Alexandria Fulkerson never set out to be a nurse, but once her daughter, Kolbie, came home from the hospital, the 28-year-old had little choice.
Kolbie, 4, suffers from a rare neurological condition called bilateral perisylvian polymicrogyria and Lennox-Gastaut Syndrome. Both cause seizures.
She has spent much of her short life either having seizures, being sedated to stop her seizures, or taking powerful pharmaceuticals hoping to fight them off.
“She was on six medications when she came home from the hospital,” Fulkerson said.“She was on six medications when she came home from the hospital,” Fulkerson said. “She’s on two now, with a rescue med.”
Five times a day, Fulkerson gives Kolbie 16.2 mg of Phenobarbital, a common epilepsy drug. When Kolbie has seizures, Fulkerson sedates her with midazolam, often referred to as a rescue medication. But Kolbie can only receive midazolam four times a day and sometimes the seizures don’t stop.
Over the years, Fulkerson served as doctor, nurse, and pharmacist for her daughter, but there remains one medication that Kentucky law says she cannot give Kolbie: cannabis.
“I think it would help dramatically compared to the pharmaceuticals,” Fulkerson said.
Kentucky remains one of only 13 states that has not legalized the use of medical cannabis. With just two days left in the 2022 legislative session, that appears unlikely to change this year, despite the state House overwhelmingly passing House Bill 136 last month with a 59 to 34 vote.
HB136, which allows the use of cannabis to treat six conditions, would create one of the most tightly regulated medical cannabis markets in the U.S.
For Julie Cantwell, who has spent eight years fighting for similar legislation, the bill is too restrictive. But she’d like to see it pass anyway. “I think we need to help sick people now,” she said. “It’s past time.”
The president of the Kentucky State Senate doesn’t see it that way. Last week, Senator Robert Stivers told reporters that HB136 bill is unlikely to pass his chamber before the General Assembly adjourns for the year on Thursday. He said he would prefer to see more research on cannabis.
“I think that we’ve had enough research,” said Cantwell, who began advocating for medical cannabis to help treat her son’s seizures. “We’re not going to find something here that 37 other states have not found.”
Fulkerson doesn’t need to see any research to be convinced that cannabis would help Kolbie. She’s already seen the positive effects of CBD oil, which slowed Kolbie’s heart rate during seizures. She believes the whole plant would be even more effective for her daughter and helpful to countless others.
“That’s a lot of people that are sick, some that are dying, some that can’t move,” she said. “They want to feel better. Why not give them rest and peace?” she said.
Kolbie “can’t do much, but she does have a little bit of an attitude,” Fulkerson said. She likes to relax, spend time with her grandfather and tug on her trach tube.
Her condition has delayed her development, leaving her unable to smile or cry. She doesn’t make voluntary movements and doesn’t interact with her parents or her siblings.
“She doesn’t give you any reaction to if you’re loving her or accidentally holding her wrong,” Fulkerson said.“She doesn’t give you any reaction to if you’re loving her or accidentally holding her wrong,” Fulkerson said. “She can’t let us know, and a lot of things like that can cause seizures, like brushing her hair. All those things as a mama that you want to do with her are kind of impossible.”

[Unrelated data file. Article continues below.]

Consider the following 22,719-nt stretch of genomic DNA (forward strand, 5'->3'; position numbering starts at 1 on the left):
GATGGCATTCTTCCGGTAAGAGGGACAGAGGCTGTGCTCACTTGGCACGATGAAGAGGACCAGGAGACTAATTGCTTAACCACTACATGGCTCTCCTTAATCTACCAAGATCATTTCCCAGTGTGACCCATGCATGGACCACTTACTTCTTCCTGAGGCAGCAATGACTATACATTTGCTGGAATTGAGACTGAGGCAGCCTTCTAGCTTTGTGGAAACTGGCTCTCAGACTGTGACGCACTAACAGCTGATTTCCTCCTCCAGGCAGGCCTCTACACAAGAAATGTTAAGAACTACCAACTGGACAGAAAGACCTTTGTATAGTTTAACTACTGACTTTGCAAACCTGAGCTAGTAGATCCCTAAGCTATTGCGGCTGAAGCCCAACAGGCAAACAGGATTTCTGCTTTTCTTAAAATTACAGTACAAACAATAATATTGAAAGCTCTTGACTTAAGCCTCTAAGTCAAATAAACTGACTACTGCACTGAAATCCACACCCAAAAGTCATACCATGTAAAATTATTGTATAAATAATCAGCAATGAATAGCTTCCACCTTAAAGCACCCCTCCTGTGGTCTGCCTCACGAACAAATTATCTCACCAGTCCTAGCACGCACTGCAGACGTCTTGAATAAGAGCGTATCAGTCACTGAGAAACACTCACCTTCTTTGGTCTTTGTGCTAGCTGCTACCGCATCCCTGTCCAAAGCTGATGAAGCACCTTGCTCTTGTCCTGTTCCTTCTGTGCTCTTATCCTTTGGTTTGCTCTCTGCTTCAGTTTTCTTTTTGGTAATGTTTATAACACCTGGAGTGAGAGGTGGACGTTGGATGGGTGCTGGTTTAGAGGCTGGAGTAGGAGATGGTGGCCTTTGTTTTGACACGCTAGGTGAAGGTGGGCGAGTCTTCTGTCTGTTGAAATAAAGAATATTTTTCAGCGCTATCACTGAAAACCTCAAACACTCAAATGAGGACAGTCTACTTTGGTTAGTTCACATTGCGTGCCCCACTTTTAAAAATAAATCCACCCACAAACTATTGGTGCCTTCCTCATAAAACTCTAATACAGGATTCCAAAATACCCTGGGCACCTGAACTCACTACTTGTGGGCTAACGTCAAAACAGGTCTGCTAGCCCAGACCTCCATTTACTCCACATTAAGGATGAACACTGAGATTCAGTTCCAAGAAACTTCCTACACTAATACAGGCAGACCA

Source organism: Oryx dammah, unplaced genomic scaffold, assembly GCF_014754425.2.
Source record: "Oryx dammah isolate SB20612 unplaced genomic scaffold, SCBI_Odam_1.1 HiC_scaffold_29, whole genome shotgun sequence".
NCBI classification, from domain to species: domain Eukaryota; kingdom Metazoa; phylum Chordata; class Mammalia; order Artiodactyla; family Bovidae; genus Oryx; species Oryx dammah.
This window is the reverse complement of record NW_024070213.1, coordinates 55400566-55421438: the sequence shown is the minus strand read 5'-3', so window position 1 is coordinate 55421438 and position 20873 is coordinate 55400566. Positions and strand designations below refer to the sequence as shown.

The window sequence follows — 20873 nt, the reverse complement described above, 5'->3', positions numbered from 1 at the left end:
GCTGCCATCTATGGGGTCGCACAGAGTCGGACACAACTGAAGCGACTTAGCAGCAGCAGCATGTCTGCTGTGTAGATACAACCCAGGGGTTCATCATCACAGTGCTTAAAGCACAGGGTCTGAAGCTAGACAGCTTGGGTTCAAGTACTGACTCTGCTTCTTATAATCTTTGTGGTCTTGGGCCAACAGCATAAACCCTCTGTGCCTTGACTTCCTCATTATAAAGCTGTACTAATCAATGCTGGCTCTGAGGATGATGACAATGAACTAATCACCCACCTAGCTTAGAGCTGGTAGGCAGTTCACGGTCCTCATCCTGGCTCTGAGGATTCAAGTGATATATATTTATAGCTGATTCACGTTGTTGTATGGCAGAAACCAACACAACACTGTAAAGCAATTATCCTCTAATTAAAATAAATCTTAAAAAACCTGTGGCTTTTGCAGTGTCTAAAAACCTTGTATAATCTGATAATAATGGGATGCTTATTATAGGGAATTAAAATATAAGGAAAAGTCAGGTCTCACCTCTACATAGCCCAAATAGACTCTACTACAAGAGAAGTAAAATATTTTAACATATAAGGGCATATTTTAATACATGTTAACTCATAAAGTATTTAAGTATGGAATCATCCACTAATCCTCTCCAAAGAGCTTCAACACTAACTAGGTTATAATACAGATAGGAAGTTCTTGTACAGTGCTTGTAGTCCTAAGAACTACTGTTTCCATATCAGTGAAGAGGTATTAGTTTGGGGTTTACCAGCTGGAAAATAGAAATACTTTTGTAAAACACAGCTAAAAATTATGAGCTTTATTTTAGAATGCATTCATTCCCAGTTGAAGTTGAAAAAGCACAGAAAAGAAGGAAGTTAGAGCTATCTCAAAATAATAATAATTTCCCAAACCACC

Fulkerson believes medical cannabis may be able to reduce Kolbie’s seizures and replace the sedatives she takes. She also finds hope in the success stories other families tell.
“There are families in other states that have been able to get their children to be so much better with it,” she said. “That’s what hurts, seeing other parents being able to do it for their kid and I can’t.”
Sometimes people tell Fulkerson she should move to another state where medical cannabis is legal, crossing what Cantwell calls the “imaginary lines” separating those who have the option to treat a medical condition with cannabis from those who don’t.
“We shouldn’t have to move,” Fulkerson said. “I have support from Grayson County. All my family is here. We can’t leave them. With blended families, you can’t do that. And you shouldn’t have to.”
Fulkerson also wants to keep fighting for other Kentucky families who might find themselves in a position like hers. “I don’t know what Kolbie can do in the future, but I know that other kids, if they’re able, would benefit from this,” she said.
She also believes that medical cannabis can prevent other children from following the same path Kolbie has. Fulkerson says the medication Kolbie took as an infant, combined with the seizures she suffered, stunted her development. “I guarantee that if she started this before all the medications, her life would be completely different,” she said.
With two more days for lawmakers to push HB163 across the finish line, Cantwell is not ready to give up on the legalization of medical cannabis this year. She’s recently begun sharing personal stories on the social media pages for Kentucky Moms for Medical Cannabis, which she leads. Advocates with Kentuckians for Medical Marijuana are urging supporters to lean on their Senators.
But Cantwell worries that Gov. Andy Besehar’s support of medical cannabis could prevent the Republican-led General Assembly from approving the measure.
If that happens and Kentuckians remain without safe, legal access to medical cannabis, Cantwell said she and other advocates will regroup and prepare for next year.
“My fight is for Kolbie now and for the all the children.”“I feel like we just have to,” she said. “My fight is for Kolbie now and for the all the children.”
Image: Alexandria Fulkerson says he daughter, Kolbie, would benefit from the use of medical cannabis. (Spectrum News KY/Adam K. Raymond)